NEW YORK: Pablo Picasso may be best known for his Blue and Rose Periods and Cubism but the Spanish artist also used black and white in his works, many of which will be shown in a new exhibition opening Friday at New York’s Guggenheim Museum.
“Picasso Black and White,” which runs through Jan. 23 and includes 118 paintings, sculptures and works on paper from 1904 to 1971, focuses on Picasso’s exploration of the use of the two colors.
“This is the first exhibition that examines his continuous use of the black and white palette throughout his career, therefore we think it is a ground-breaking exhibition,” said Richard Armstrong, the director of the Solomon R. Guggenheim Museum and Foundation.
“We think this offers new insights into his creative character,” he added.
From “La Repasseuse” a stark, somber 1904 oil-on-canvas painting of an angular woman ironing, to “The Kiss,” a work in dark gray and black that was completed decades later, the exhibition runs in chronological order up the curving ramps of the museum.
It includes works that have never been seen in public before and more than 30 will be on view in the United States for the first time.
Carmen Gimenez, the curator of the exhibition, said the minimal use of color in Picasso’s works in the exhibition showed his focus on line, form, drawings and tones, which is evident in “The Kitchen,” a 1948 painting of angles, circles, curves and varying shades of gray.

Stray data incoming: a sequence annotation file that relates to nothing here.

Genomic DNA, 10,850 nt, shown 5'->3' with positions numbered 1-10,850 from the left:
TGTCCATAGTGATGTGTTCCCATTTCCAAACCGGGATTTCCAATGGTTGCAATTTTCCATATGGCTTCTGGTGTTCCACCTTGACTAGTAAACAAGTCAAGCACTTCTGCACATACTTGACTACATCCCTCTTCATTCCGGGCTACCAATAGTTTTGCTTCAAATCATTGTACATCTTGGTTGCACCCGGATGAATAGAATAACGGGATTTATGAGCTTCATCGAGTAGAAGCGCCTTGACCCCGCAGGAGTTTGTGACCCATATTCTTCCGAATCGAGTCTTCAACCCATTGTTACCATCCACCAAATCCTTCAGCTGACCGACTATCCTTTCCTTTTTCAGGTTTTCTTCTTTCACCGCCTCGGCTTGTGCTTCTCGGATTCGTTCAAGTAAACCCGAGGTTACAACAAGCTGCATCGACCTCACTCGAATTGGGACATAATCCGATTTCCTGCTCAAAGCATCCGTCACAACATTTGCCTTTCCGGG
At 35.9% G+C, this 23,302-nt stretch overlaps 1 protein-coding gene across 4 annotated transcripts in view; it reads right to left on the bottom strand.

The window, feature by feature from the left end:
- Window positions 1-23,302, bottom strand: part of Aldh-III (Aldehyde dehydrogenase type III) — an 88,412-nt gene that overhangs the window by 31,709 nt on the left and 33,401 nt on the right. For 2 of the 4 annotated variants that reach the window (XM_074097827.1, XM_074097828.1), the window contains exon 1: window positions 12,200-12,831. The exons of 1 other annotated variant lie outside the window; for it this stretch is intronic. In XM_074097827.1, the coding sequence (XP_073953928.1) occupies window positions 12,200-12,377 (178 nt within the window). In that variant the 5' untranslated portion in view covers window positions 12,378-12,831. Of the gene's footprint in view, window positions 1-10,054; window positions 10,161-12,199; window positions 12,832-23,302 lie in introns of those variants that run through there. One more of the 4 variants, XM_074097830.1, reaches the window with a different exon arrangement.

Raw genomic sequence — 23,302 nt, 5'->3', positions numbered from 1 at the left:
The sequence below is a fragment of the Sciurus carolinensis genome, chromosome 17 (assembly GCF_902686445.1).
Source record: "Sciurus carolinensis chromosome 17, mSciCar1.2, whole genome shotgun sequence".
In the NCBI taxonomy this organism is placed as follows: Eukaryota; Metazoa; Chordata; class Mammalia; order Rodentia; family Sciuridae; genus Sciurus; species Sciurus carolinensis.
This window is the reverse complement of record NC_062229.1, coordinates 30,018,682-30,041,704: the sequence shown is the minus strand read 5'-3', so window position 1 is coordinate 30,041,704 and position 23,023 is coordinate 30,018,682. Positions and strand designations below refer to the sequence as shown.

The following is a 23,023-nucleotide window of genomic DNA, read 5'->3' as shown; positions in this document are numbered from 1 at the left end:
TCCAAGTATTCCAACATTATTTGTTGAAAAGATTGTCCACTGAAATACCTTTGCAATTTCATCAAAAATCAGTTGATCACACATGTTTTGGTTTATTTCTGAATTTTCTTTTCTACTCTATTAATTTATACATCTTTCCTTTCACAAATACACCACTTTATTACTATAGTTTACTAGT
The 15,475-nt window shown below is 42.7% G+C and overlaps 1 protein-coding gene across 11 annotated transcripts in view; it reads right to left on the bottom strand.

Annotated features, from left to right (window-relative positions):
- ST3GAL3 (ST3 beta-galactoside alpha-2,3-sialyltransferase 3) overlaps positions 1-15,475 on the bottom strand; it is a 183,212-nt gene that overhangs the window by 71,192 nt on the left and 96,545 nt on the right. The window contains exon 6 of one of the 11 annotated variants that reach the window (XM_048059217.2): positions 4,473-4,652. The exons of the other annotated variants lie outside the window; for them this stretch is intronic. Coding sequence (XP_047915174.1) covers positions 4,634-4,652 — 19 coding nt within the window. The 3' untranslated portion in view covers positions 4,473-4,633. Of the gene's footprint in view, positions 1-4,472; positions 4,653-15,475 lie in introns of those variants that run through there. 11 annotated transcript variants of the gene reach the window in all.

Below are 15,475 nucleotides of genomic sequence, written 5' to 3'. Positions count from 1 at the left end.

“His interest is on drawing and on the line,” she explained in an interview.
Even in his Blue and Rose Periods, Gimenez said black, white and gray is a recurrent motif. The lack of color, she added, enabled Picasso to manage complicated paintings such as his black and white masterpiece “The Milliner’s Workshop,” which is on loan for the exhibition from the Centre Pompidou in Paris.
“The Charnel House,” a jumble of corpses with a primitive quality, which was reportedly inspired by newspaper photographs of war, is another major work in the show, along with “The Maids of Honor,” the largest of the artist’s 44 variations of Diego Velazquez’s “Las Meninas” which Picasso painted in California.
“Black and white tended to be used in ambitious and complicated compositions,” Gimenez explained.
She added that Picasso’s monochromatic tones are rooted in Paleolithic cave drawings and were used to explore the works of other great Spanish artists such as Velazques, El Greco and Francisco de Goya, who also used black and gray.
“Gray was an essential part of the classical tradition,” she said.
“Head of a Horse, Sketch for Guernica” is another work of art featured in the show. It is a study for arguably Picasso’s most famous painting “Guernica,” his reaction to the massive air raid by the Germans in 1937 on the Basque town of Guernica.
After its run at the Guggenheim, the show will move to the Museum of Fine Arts in Houston.